The nation also has a significant literary legacy, including poets like Reza Mohammadi and Khaled Hosseini. Unfortunately, as a result of the Taliban regime's rise and catastrophic conflicts, literacy rates in Afghanistan are among the lowest in the world, at around 45 percent for males and 17 percent for women.
During the 1980s, Islamic law was introduced into public schools across Afghanistan, causing teachers to be discouraged from educating girls. This rule was reinforced by the Taliban, who took control of the country in 1996 and abolished female education. They believed that giving women an equal chance of learning would do damage to their chances of being successful in society.
There are many factors behind Afghanistan's low female literacy rate, but one of the biggest barriers is the lack of funding. Because there is no state support for education, students' families have to pay for their children to go to school, which is why most boys attend. When schools cannot charge fees, they tend to close their doors.
Another reason for low female literacy rates can be found within Afghan culture itself. In parts of rural Afghanistan, such as Qala-e-Jangli (the valley of gold) in Badakhshan province, it is common for young men to hire prostitutes so that they can marry early. The reasoning behind this practice is that if a man can afford to hire a prostitute, then he must be rich and powerful and thus worthy of marrying.
43.02 percentage According to UNESCO, the adult literacy rate in Afghanistan is 43.02 percent. While male literacy rates are 55.48 percent, female literacy rates are 29.81 percent, indicating a significant gender difference. In compared to other nations, Afghanistan has a fairly low literacy rate. In 2017, the UN estimated that only 42% of the population had access to writing materials.
The new Afghan government's goal is to make education available to all children by 2018, which would increase the number of students enrolled in schools from current levels. However, there are still many barriers preventing many children from attending school, such as the lack of resources like textbooks and teaching aids, and violence committed against educators by local militia groups.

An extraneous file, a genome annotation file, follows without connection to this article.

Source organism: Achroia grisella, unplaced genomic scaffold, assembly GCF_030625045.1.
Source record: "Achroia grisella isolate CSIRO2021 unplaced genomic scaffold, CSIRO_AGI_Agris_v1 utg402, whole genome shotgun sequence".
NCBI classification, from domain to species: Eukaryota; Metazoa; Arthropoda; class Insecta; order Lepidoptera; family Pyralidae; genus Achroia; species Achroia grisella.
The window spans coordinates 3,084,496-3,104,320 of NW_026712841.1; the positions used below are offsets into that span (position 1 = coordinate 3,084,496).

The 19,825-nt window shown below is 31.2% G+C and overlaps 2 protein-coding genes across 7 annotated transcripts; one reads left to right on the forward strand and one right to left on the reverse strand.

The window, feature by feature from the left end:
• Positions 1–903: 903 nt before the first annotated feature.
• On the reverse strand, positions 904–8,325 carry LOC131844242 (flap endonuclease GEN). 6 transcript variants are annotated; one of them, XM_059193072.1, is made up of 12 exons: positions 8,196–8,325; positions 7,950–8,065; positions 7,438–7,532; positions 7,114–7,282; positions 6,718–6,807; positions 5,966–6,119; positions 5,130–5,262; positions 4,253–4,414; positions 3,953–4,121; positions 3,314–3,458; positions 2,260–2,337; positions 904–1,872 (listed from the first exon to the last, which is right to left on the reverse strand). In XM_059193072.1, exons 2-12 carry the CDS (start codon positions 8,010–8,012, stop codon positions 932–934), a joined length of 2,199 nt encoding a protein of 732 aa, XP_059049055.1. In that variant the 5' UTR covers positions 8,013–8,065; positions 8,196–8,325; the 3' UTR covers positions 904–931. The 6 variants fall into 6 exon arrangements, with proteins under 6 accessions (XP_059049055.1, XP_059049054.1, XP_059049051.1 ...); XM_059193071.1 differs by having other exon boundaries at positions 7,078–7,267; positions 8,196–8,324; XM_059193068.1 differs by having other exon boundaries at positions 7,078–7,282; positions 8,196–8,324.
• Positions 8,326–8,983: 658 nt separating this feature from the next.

In conclusion, Afghanistan has one of the lowest literacy rates among countries. There is a large gap between men and women in terms of literacy rates. Many children are not able to attend school because they need to work to support their families.
The distribution of the dots in Figure 1 clearly illustrates that in most nations, female literacy is lower than male literacy. Only 12.6 percent of Afghan women over the age of 15 can read and write, compared to 43.1 percent of men. The female literacy rate in Chad is 12.8 percent, whereas the male literacy rate is 40.8 percent. In Yemen, it is estimated that only 7.4 percent of women can read and write, while 46.7 percent of men can do so.
There are three main factors that influence the difference between the literacy rates of women and men: social norms, gender roles, and access to education. Social norms refer to the set of beliefs about how men and women should act or speak. Many countries with low female literacy also have low male literacy, which suggests that there are many people who believe that women should not be allowed to learn to read and write. These countries often have poor educational systems and lack opportunity for women. Gender roles include the traditional division of labor between men and women. In many societies, this role division comes down to physical strength being considered a suitable qualification for men to be able to read and write. This is why we usually find more educated men than women. Access to education includes all of the factors that determine whether a person has chance to learn how to read and write. It can be difficult for someone from a poor family, without any education or training, to get a job in an office where computers are used.
The literacy disparity between male and female adults is larger than 30% in four countries: Yemen (male literacy rate of 73.1 percent, female literacy rate of 34.7 percent, difference 38.4 percent), Central African Republic (male literacy rate of 64.8 percent, female literacy rate of 33.5 percent, difference 32.3 percent), Afghanistan male literacy rate of 43.1 percent, female literacy rate of 12.6, difference...
The other 16 countries have a gender gap of less than 10 percentage points. Six of these countries are in Asia: India (male literacy rate of 74.4 percent, female literacy rate of 59.0 percent, difference 15.4 percent), the Philippines (male literacy rate of 85.7 percent, female literacy rate of 70.0 percent, difference 15.7 percent), Indonesia (male literacy rate of 82.4 percent, female literacy rate of 72.4 percent, difference 9.0 percent), Pakistan (male literacy rate of 61.4 percent, female literacy rate of 49.0 percent, difference 11.4 percent), Bangladesh (male literacy rate of 62.2 percent, female literacy rate of 47.0 percent, difference 14.2 percent).
The other two countries are in Africa: Ethiopia (male literacy rate of 63.0 percent, female literacy rate of 35.0 percent, difference 27.0 percent), Liberia (male literacy rate of 77.0 percent, female literacy rate of 52.0 percent, difference 24.0 percent).